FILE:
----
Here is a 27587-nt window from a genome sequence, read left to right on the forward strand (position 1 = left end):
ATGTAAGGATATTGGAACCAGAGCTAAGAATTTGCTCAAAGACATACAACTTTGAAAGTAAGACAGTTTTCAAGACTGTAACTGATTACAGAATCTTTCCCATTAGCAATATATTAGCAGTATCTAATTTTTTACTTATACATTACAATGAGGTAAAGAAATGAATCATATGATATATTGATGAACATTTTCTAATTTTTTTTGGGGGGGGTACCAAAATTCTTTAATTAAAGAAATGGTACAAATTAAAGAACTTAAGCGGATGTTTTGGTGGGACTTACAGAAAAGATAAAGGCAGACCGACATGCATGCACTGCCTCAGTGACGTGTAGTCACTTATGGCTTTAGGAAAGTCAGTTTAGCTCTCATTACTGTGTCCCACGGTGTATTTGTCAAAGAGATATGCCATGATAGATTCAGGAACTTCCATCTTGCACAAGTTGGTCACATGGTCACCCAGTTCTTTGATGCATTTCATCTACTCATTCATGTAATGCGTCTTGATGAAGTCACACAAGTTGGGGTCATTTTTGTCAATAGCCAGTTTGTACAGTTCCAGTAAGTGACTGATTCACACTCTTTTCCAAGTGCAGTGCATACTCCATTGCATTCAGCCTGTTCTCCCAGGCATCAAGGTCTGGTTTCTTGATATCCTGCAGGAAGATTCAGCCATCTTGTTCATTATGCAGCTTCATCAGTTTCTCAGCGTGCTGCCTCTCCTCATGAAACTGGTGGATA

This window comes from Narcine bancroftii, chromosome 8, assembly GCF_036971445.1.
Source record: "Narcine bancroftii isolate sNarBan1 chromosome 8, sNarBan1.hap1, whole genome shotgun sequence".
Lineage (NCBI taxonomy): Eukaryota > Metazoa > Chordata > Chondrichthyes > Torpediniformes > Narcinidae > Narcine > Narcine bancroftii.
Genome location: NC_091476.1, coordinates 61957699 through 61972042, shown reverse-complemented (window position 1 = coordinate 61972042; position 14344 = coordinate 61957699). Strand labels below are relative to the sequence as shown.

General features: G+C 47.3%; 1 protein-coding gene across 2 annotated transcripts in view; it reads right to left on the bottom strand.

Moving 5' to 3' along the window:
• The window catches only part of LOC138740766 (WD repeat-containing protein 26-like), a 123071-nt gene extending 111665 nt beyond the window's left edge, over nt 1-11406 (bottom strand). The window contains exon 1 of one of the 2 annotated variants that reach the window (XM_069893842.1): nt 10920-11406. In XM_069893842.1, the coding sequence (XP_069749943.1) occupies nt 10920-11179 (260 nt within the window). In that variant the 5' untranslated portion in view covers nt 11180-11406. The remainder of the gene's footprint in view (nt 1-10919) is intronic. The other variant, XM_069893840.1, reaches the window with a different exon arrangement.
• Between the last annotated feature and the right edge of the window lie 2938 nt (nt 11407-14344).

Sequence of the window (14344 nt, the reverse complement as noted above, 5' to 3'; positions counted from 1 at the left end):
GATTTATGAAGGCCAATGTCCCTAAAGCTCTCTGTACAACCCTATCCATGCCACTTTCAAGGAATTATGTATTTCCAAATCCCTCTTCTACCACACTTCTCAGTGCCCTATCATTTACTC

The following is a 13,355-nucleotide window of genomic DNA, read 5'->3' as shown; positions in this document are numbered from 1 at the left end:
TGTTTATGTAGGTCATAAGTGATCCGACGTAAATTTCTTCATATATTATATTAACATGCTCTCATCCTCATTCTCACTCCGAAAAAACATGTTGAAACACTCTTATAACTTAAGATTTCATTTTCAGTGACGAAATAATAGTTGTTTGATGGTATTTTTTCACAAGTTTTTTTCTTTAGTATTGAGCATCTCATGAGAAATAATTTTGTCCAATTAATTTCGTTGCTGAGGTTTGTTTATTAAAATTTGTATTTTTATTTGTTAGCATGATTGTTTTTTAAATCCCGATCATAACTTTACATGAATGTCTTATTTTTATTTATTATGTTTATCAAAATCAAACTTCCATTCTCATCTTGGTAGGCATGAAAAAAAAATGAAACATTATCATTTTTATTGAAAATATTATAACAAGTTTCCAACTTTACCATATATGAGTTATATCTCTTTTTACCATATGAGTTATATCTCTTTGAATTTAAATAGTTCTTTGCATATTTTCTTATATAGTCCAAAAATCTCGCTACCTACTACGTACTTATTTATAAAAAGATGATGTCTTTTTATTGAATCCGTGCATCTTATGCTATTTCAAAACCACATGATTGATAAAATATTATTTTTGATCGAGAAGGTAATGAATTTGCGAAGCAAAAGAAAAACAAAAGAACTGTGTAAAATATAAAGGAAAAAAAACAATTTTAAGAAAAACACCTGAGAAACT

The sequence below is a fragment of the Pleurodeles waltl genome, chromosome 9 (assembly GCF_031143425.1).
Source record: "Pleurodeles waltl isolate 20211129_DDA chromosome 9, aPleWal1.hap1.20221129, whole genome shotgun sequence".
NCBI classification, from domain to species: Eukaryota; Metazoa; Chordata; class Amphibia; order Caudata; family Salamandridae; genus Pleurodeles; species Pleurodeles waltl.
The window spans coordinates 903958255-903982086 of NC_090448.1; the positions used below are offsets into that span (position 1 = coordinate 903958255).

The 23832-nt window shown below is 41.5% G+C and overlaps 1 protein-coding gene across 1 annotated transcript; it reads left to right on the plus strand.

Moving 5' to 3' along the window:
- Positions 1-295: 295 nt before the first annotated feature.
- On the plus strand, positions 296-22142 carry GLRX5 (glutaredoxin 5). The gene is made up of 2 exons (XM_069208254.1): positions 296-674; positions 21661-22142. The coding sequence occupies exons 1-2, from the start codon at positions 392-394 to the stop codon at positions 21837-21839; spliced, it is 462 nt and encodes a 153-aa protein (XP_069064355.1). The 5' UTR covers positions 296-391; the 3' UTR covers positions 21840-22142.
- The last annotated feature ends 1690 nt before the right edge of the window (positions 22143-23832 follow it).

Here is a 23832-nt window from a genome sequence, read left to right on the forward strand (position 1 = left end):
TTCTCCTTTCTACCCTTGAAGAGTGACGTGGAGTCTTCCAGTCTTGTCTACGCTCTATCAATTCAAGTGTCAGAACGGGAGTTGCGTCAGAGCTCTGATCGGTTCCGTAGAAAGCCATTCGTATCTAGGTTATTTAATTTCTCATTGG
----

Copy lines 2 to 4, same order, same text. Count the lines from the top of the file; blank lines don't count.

ATGTAAGGATATTGGAACCAGAGCTAAGAATTTGCTCAAAGACATACAACTTTGAAAGTAAGACAGTTTTCAAGACTGTAACTGATTACAGAATCTTTCCCATTAGCAATATATTAGCAGTATCTAATTTTTTACTTATACATTACAATGAGGTAAAGAAATGAATCATATGATATATTGATGAACATTTTCTAATTTTTTTTGGGGGGGGTACCAAAATTCTTTAATTAAAGAAATGGTACAAATTAAAGAACTTAAGCGGATGTTTTGGTGGGACTTACAGAAAAGATAAAGGCAGACCGACATGCATGCACTGCCTCAGTGACGTGTAGTCACTTATGGCTTTAGGAAAGTCAGTTTAGCTCTCATTACTGTGTCCCACGGTGTATTTGTCAAAGAGATATGCCATGATAGATTCAGGAACTTCCATCTTGCACAAGTTGGTCACATGGTCACCCAGTTCTTTGATGCATTTCATCTACTCATTCATGTAATGCGTCTTGATGAAGTCACACAAGTTGGGGTCATTTTTGTCAATAGCCAGTTTGTACAGTTCCAGTAAGTGACTGATTCACACTCTTTTCCAAGTGCAGTGCATACTCCATTGCATTCAGCCTGTTCTCCCAGGCATCAAGGTCTGGTTTCTTGATATCCTGCAGGAAGATTCAGCCATCTTGTTCATTATGCAGCTTCATCAGTTTCTCAGCGTGCTGCCTCTCCTCATGAAACTGGTGGATA

This window comes from Narcine bancroftii, chromosome 8, assembly GCF_036971445.1.
Source record: "Narcine bancroftii isolate sNarBan1 chromosome 8, sNarBan1.hap1, whole genome shotgun sequence".